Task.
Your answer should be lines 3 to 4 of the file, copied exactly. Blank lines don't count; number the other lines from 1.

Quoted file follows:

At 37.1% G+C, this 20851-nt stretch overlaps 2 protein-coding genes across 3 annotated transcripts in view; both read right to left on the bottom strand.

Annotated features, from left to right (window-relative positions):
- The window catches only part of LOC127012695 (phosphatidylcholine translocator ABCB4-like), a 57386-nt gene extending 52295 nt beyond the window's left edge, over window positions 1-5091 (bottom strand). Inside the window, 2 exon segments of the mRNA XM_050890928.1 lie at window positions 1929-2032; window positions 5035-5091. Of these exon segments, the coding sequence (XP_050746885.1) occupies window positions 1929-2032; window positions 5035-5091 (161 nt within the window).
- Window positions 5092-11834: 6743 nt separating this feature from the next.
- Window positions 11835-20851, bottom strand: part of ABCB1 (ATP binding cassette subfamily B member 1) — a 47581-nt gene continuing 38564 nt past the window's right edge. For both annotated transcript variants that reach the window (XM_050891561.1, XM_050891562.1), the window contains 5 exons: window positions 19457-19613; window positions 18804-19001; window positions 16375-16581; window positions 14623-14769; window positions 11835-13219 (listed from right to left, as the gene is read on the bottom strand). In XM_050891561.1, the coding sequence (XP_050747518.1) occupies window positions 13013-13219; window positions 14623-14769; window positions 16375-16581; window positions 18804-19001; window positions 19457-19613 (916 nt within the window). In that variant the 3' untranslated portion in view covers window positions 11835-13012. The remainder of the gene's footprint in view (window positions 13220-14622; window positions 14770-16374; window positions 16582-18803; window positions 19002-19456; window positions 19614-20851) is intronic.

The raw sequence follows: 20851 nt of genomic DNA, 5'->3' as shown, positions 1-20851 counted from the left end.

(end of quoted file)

- The window catches only part of LOC127012695 (phosphatidylcholine translocator ABCB4-like), a 57386-nt gene extending 52295 nt beyond the window's left edge, over window positions 1-5091 (bottom strand). Inside the window, 2 exon segments of the mRNA XM_050890928.1 lie at window positions 1929-2032; window positions 5035-5091. Of these exon segments, the coding sequence (XP_050746885.1) occupies window positions 1929-2032; window positions 5035-5091 (161 nt within the window).
- Window positions 5092-11834: 6743 nt separating this feature from the next.